Maintaining sufficient reserves is vital to establishing financial stability for any nonprofit organization. But how much is enough? Many organizations struggle with this question, and there’s no simple answer. The right amount of financial reserves is dependent upon many factors that can vary between different nonprofits.
What are reserves?
Nonprofit organizations maintain net asset balances (ie: assets minus liabilities) based on donor restrictions. Net assets that are “donor restricted” must be spent in accordance with the intent of the donor. For example, these assets may only be spent on a specific programs. “Unrestricted” net assets have no such restrictions, and are available for the general operations of the organization. These unrestricted funds are commonly referred to as “reserves,” due to their flexible nature. Some donor-restricted net assets may also be considered part of your reserves, as long as their restrictions allow for day-to-day operations of the organization. Donor-restricted net assets for nonrecurring activities should not be included in your reserves.
What is a reasonable amount of reserves?
The short answer is…it depends. One common calculation uses six months of operating expenditures. Operating expenditures can be calculated by taking an average of the prior 12 months’ expenses and multiplying by six. This can be the correct answer for many organizations; but for others it can be too much or too little, depending on the nature of the organization. Some factors that will affect your calculations include: the strategic plan of the organization, type of nonprofit (i.e. foundation, association, religious, etc.), facilities owned or leased, debt structure, future commitments, and changes to funding sources or significant expenses such as compensation and benefits.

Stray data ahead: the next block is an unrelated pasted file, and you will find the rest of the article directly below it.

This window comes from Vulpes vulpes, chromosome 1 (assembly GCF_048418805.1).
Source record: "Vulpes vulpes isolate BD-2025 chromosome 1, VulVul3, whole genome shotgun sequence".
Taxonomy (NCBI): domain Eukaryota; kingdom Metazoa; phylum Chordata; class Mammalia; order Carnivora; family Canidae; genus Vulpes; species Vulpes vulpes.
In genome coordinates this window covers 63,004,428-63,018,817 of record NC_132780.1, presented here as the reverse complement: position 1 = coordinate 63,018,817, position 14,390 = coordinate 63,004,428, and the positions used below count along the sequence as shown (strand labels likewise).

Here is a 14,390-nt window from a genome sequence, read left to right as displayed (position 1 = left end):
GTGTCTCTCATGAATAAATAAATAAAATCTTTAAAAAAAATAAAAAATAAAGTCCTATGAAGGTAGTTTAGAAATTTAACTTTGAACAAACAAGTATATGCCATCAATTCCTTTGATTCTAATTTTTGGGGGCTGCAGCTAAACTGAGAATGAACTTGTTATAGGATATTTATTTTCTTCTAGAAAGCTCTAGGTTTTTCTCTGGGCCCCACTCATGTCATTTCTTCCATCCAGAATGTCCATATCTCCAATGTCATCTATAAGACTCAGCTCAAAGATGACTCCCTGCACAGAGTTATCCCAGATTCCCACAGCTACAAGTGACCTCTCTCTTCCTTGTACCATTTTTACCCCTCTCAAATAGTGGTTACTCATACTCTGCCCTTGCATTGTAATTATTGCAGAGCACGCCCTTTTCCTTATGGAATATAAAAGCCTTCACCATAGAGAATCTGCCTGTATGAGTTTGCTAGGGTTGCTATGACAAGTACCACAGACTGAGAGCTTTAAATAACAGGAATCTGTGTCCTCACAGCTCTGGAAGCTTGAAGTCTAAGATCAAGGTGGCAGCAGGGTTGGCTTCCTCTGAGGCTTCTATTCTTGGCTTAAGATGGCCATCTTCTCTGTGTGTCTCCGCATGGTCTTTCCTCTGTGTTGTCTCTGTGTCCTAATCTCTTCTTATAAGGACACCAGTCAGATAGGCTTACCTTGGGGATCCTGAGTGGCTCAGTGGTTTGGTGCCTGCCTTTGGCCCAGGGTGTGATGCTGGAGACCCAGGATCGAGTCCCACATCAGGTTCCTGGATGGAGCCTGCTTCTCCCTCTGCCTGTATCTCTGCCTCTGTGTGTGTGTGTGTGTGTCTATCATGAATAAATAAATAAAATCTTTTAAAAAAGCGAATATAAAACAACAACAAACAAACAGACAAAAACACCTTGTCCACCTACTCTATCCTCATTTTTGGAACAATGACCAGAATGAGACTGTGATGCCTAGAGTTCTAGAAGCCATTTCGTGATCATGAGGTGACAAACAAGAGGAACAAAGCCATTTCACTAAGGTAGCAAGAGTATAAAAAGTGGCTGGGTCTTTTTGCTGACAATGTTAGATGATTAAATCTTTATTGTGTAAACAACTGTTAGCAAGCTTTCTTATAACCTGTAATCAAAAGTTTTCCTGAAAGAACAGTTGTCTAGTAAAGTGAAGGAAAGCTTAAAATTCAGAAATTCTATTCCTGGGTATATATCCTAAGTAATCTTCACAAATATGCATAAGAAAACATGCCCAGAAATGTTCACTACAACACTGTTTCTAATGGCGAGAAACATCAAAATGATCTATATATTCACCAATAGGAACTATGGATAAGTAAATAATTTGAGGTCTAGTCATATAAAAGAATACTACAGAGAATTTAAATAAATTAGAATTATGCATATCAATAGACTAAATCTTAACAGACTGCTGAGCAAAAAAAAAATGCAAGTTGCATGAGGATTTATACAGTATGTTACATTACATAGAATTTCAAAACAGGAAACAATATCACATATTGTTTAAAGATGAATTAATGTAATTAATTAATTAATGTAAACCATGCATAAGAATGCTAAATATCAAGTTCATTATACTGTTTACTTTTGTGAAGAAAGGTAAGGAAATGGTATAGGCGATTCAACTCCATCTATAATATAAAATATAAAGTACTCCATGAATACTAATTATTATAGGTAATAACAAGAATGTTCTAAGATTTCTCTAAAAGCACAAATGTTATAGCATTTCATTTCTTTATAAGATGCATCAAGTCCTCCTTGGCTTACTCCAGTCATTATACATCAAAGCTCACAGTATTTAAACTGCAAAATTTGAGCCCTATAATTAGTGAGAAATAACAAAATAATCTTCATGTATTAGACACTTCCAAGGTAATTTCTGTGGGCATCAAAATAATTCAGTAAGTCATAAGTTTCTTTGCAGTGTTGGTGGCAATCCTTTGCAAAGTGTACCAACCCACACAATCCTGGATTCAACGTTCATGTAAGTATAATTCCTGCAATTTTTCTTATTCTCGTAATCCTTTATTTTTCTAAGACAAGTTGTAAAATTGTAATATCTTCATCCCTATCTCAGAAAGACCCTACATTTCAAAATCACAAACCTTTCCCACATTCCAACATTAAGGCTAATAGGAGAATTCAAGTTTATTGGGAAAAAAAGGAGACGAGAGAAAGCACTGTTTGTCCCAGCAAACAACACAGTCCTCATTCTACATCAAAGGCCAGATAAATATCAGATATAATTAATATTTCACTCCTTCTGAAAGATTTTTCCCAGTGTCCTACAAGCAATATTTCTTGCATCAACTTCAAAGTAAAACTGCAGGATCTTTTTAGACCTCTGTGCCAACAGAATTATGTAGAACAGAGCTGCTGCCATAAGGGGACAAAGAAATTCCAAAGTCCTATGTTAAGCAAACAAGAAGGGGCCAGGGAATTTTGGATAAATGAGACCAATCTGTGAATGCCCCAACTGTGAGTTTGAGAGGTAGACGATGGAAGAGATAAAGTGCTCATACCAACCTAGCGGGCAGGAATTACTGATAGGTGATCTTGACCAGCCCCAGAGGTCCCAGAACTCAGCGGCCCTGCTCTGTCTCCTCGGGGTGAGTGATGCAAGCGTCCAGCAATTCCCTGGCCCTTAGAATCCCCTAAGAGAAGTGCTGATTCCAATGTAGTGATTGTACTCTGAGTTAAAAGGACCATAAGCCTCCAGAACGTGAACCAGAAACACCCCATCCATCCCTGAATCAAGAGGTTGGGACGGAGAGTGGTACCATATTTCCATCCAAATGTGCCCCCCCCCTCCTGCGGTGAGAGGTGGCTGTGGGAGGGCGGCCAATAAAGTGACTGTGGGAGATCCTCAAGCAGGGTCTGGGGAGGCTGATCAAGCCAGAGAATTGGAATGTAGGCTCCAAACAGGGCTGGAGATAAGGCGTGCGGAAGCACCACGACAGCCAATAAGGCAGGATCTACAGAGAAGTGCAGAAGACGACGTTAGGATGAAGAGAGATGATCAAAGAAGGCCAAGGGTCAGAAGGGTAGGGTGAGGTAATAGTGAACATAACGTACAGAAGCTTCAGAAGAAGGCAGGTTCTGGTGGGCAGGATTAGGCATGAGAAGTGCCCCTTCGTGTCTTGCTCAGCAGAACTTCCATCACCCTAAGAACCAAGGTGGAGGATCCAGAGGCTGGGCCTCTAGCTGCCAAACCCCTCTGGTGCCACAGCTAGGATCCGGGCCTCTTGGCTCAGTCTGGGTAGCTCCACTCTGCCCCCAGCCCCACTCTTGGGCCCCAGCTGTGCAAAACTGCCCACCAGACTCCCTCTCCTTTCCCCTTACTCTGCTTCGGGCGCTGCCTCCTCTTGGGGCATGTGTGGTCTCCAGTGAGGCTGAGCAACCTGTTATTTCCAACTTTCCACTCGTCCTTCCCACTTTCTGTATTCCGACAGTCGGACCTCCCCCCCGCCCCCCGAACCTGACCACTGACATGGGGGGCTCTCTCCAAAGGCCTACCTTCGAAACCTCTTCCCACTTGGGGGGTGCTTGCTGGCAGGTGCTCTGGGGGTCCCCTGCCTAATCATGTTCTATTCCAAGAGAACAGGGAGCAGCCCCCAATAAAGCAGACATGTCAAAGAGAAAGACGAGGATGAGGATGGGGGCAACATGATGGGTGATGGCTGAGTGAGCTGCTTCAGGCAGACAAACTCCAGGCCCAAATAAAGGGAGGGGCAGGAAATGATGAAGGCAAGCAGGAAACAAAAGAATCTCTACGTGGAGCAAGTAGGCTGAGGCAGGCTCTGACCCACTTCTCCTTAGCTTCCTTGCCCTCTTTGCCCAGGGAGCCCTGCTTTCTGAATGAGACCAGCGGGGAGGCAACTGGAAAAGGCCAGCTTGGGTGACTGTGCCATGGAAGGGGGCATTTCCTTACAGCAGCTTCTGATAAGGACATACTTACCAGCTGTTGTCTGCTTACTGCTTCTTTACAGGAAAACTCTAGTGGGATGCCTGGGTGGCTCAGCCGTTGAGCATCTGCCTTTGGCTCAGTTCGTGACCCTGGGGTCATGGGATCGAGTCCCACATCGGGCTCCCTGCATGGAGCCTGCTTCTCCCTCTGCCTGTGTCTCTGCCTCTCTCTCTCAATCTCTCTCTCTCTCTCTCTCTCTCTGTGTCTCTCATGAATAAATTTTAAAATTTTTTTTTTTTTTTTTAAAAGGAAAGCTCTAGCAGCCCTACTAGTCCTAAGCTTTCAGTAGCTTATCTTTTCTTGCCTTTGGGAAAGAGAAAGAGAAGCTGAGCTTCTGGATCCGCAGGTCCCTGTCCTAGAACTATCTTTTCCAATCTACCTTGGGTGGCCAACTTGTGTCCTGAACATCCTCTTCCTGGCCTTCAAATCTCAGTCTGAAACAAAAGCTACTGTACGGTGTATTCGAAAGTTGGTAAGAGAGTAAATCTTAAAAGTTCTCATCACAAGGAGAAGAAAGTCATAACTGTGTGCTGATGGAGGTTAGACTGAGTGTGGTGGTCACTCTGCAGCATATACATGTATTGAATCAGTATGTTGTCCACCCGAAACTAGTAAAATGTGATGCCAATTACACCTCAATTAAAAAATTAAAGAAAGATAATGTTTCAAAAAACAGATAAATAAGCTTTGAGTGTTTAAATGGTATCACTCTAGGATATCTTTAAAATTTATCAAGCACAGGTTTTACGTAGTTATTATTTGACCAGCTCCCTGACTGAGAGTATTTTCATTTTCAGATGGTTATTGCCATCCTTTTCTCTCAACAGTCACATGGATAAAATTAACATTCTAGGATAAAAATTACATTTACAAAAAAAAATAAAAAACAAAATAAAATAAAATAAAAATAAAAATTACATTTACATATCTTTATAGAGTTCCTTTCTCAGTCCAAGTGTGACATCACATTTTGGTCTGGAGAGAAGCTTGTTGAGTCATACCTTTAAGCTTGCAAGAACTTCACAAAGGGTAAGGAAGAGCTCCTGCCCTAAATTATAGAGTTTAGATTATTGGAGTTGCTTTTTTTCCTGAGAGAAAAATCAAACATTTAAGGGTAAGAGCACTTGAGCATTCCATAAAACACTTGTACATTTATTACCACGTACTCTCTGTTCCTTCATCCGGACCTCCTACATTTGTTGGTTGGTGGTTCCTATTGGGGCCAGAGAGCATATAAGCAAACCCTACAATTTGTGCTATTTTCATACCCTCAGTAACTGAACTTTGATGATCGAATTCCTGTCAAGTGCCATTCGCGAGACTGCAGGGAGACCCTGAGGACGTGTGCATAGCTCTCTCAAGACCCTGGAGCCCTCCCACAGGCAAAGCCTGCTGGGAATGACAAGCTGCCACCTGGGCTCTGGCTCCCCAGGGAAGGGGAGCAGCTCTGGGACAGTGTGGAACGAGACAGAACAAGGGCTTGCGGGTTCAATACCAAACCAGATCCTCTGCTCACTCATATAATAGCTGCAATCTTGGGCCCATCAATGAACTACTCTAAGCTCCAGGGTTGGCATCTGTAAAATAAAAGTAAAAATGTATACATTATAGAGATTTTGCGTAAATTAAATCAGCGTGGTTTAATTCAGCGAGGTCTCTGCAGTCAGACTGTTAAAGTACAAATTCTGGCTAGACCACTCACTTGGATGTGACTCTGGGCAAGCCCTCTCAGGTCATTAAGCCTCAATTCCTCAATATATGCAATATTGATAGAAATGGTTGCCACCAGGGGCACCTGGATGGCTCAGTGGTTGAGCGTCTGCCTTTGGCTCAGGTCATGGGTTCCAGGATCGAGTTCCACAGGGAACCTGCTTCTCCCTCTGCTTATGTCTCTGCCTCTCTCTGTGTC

What’s wrong with excessive reserves?
Insufficient reserves can put an organization at increased risk, but excessive reserves can also be an issue. Whether it’s right or wrong, many nonprofits have been criticized for accumulating too much wealth. It’s a common (if somewhat misguided) opinion that nonprofit organizations should be putting all the funds at their disposal towards their mission. For some nonprofits, this may very well be the case; but for most, maintaining a significant level of reserves is the best way to ensure the long-term survival of the organization. “Not-for-profit” doesn’t mean you can’t or shouldn’t operate without profits. A healthy and well-managed organization should be accumulating and maintaining an appropriate level of reserves to ensure the organization’s future.
How should we handle excessive reserves?
Many organizations like to show the intent of the funds by creating a quasi-endowment. Quasi-endowments are unrestricted funds designated by the board. These can be a good way for organizations to maintain funds in perpetuity while using the earnings of the endowment to fund operational initiatives. It also demonstrates intent and thoughtfulness by the board and minimizes the potential backlash for an excessive reserve balance.
What do we do next?
Create and adopt a formal reserve policy. This will ensure the considerations and objectives of a reserve live beyond the board or management that created it. Too often, a reserve calculation is informal and easily forgotten in the midst of staff turnover or internal changes. Formalize and enforce your policy throughout your organization - your future selves will thank you!